Gay for Godzilla
by Eric J Baker
The Japanese are famously ahead of the rest of us, what with their robot secretaries and automated assembly lines and soft-porn game shows. But a little-seen, underappreciated work of East Asian cinema from 1973 suggests they have long been more accepting of alternative lifestyles as well. It’s a film demonstrating that the bond between two men can be as strong as any other and that love conquers even the greatest obstacles.
The name of this unheralded art-house gem is Godzilla vs. Megalon.
Yeah, I’m talking about the same movie that once served as Mystery Science Theater 3000 fodder. I am also aware that the phrases, “one of the worst movies I’ve ever seen” and “Godzilla versus Megalon,” have often appeared in the same sentence. Well, people once said those things about The Godfather,* which is now universally considered a masterpiece.
It’s time to give Godzilla his due.
On the surface, Godzilla vs. Megalon is about a bunch of monsters (or, if you’re a dried-up, bitter old cynic, a bunch of guys in rubber suits) smashing buildings and throwing each other around. But, in quieter moments, it is also about two guys living together and happily raising a son with nary a female in sight. The house they share is kitschy and full of pop-art inspired décor. They go on picnics together. One guy is macho, wears a loud suit jacket, and drives a convertible. The other guy is introverted, wears sweaters, and builds artificially intelligent robots. The filmmakers never say so, but it’s obvious: These guys are a gay couple.
In western films, the gay couple must obsess over their gayness. Their homosexuality has to be the central theme of their story. In Godzilla vs. Megalon, it is simply so, and onward the plot marches. And that’s one reason the Japanese are already chilling in the second half of the 21st century, waiting for the rest of the world to catch up.
After our heroes go for an outing by the lake, imagine a world without underground nuclear testing, and discuss whether putting red buttons on a sport jacket is a fashion faux pas, the robot they built reprograms itself to become a giant (!) and joins forces with Godzilla, a fire-breathing atomic dinosaur, to battle Megalon, a 150-foot-tall cockroach with drills for hands, and Gigan, a birdlike cyborg from outer space with a buzz-saw blade in its chest. In other words, the subtle tone established earlier in the film is sustained throughout. The whole thing wraps with a lovely “If you love someone, set him free (especially if he is a robot)” message, backed by a catchy pop song.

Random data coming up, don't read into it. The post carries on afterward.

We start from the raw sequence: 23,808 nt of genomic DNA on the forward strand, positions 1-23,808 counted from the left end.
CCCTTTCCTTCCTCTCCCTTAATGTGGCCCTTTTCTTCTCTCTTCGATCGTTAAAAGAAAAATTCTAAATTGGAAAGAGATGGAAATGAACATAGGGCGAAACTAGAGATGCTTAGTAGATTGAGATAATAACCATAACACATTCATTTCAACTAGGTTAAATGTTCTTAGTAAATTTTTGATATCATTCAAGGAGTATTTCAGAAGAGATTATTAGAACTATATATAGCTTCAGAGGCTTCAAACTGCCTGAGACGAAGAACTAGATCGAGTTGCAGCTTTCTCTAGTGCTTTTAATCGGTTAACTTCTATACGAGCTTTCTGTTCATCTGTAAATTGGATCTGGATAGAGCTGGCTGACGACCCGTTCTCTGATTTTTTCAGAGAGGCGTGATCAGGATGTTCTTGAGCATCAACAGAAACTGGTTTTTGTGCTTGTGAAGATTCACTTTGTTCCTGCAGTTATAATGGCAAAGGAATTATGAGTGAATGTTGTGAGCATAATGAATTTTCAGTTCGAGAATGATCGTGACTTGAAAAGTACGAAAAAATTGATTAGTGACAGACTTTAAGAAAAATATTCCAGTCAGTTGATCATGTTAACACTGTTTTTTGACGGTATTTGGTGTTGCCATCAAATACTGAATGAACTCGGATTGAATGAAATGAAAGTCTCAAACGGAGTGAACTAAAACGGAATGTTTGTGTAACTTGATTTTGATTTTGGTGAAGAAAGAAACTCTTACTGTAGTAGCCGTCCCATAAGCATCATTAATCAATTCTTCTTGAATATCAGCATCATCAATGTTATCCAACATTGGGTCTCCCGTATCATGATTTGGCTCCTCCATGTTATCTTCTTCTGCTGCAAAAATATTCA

Alas, this empowering, ahead-of-its-time story is the only Godzilla flick in the original series (1954-75) never properly released on DVD in the west. Home entertainment outfit Media Blasters previously announced a blu-ray edition for December, but that appears to have fallen through. Some insiders claim licensing problems with the Japanese studio. That is such a yawn-inducing thing to type, though, that I’m forced to invent a more scandalous reason: A secret gang led by ghey-loathing co-conspirators Rick Santorum and Ugandan MP David Bahati funneled blood money to right-wing lobbyist thugs who, in turn, have threatened to break Media Blaster’s kneecaps unless they bury this one in the vault forever and never speak of it again.
Good work, Rick. Mission accomplished. Now you can get back to slamming your dick in the closet door in a fruitless attempt to chase away those dirty, sexy thoughts you keep having.
I should probably close this story by boasting that Criterion, those cinema elitists who deal in the likes of Fellini, Bergman and early Kubrick, are releasing a blu-ray collector’s edition of the original Godzilla (1954) next month, thus vindicating my oft-stated assertion that said film is a powerful allegory for the dangers of nuclear proliferation and is not just another monster flick from the ‘50s.
But, to celebrate the holidays and mark my rare Monday appearance here at PFC, I’d rather end with a picture of lovely Japanese actress Rei Kikukawa. She co-starred in 2004’s Godzilla: Final Wars, which I am pretty sure will never be part of any Criterion Collection. Then again, neither is The Godfather.
* Disclaimer: I made that up